The woolly apple aphid can be found from various locations around the world, and we know it occurs more densely within apple growing regions. In the past, rootstocks containing resistance (Er) genes have reliably provided below ground control, but populations around the world are adapting and overcoming resistance. At least one new genotype has emerged that has broken through rootstock resistance. To better understand how adaptation occurred, the distribution of this and related genotypes, and how we can protect apples against adaptation in the future we have developed a project with the following goals:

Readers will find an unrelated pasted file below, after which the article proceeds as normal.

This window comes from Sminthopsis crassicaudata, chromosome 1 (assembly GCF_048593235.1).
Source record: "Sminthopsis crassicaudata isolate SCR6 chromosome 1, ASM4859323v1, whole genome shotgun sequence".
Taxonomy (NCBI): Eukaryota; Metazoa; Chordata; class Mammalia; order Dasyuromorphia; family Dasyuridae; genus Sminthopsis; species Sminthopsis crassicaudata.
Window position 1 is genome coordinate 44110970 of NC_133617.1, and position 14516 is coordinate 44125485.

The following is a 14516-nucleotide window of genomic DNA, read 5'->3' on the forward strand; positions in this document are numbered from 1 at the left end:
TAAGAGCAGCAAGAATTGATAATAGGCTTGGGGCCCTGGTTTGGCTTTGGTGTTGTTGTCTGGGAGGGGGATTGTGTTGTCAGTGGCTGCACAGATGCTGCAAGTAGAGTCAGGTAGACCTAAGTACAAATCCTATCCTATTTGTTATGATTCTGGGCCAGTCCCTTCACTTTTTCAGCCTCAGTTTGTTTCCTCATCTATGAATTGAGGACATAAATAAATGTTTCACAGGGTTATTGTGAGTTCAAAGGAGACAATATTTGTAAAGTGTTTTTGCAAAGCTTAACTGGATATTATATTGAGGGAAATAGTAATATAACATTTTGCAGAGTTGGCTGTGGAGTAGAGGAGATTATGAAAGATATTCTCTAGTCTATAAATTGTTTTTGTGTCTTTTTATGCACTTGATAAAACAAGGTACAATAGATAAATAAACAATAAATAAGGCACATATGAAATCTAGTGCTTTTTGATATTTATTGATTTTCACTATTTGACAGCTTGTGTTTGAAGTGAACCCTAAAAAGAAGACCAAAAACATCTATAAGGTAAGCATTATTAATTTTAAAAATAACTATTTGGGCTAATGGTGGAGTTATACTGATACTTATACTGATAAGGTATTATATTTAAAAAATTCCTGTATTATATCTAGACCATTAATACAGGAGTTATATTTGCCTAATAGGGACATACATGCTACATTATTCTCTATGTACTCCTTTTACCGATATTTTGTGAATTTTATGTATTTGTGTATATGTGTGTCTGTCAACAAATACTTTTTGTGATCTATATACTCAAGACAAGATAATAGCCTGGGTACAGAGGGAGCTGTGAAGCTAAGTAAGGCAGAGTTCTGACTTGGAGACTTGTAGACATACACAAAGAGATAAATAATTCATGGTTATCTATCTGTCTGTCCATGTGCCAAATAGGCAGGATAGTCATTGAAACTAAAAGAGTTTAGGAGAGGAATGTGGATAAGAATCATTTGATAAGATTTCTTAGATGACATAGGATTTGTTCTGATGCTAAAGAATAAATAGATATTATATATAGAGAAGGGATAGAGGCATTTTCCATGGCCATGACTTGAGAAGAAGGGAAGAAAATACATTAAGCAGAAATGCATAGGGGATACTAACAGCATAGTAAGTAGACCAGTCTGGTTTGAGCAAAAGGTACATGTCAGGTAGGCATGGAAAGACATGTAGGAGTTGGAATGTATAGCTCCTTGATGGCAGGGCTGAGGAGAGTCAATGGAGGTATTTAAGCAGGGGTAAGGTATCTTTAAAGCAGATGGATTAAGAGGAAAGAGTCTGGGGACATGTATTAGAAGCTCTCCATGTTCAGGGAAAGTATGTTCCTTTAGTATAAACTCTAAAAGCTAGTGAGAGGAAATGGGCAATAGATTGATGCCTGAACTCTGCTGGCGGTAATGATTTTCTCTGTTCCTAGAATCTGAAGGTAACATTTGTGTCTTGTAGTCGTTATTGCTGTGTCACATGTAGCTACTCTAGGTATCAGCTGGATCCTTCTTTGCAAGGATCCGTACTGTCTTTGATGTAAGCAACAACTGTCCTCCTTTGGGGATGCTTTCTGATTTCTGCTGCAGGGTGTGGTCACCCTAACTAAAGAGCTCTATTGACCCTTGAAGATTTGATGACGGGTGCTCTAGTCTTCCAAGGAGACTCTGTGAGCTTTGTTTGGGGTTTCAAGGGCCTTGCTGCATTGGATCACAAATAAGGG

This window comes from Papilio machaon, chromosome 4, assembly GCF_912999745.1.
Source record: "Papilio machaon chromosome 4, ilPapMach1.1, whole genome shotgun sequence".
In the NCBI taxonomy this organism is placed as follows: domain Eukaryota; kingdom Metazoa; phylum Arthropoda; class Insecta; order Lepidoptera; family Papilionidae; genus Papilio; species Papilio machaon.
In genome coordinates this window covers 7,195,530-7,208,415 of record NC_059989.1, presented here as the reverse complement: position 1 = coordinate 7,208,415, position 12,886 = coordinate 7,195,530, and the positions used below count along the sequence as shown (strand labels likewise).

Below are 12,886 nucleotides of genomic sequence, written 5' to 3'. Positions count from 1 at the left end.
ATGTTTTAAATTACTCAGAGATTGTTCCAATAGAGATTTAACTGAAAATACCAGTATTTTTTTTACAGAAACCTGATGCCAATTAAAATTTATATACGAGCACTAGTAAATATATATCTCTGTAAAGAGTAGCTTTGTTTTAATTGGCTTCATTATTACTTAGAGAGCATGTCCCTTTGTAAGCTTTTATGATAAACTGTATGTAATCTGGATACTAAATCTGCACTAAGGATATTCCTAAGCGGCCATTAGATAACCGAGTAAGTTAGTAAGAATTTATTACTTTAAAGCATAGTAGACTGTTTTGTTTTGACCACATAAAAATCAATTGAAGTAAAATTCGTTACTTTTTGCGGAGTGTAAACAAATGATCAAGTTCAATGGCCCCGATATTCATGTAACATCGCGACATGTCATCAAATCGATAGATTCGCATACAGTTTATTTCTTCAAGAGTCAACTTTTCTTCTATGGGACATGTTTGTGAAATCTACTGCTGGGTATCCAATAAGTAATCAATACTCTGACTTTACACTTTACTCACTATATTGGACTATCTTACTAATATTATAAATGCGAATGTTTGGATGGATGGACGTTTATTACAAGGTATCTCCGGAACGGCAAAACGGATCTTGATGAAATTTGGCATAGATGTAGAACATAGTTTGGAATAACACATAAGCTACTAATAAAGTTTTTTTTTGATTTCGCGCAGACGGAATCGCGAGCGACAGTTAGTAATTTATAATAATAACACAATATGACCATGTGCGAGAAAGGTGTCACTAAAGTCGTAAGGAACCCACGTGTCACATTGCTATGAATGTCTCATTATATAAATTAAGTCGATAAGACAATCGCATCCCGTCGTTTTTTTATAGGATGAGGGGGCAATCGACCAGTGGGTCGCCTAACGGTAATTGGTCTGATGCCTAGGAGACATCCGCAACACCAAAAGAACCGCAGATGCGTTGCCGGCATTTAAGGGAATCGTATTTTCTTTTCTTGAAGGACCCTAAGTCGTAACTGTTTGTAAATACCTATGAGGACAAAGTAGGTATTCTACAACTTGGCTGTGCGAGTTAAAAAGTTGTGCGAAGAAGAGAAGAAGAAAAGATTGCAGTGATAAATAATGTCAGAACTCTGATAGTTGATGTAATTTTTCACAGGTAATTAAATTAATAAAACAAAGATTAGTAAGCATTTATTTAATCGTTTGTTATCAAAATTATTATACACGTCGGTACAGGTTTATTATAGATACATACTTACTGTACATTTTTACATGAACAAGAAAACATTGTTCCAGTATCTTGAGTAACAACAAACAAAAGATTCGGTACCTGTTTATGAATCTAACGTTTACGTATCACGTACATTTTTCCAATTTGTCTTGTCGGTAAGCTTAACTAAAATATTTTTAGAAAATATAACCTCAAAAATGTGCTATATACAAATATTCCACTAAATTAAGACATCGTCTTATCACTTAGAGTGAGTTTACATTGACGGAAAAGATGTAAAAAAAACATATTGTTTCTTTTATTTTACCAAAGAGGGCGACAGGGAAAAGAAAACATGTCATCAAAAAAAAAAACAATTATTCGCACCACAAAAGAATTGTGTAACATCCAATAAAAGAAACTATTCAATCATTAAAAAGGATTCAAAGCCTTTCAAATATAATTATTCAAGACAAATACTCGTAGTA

- We will identify how this insect overcomes rootstock resistance by characterizing its gene structure and function.
- We will identify if this genotype occurs broadly across growing regions (or if others with a similar capacity to adapt also occur) by characterizing genetic diversity of aphids from orchards, nurseries, and native host plants.
- We will identify plant genes/traits that enable or prevent success of the new genotype through functional assays, ultimately to advance rootstock development.
Stay tuned for updates!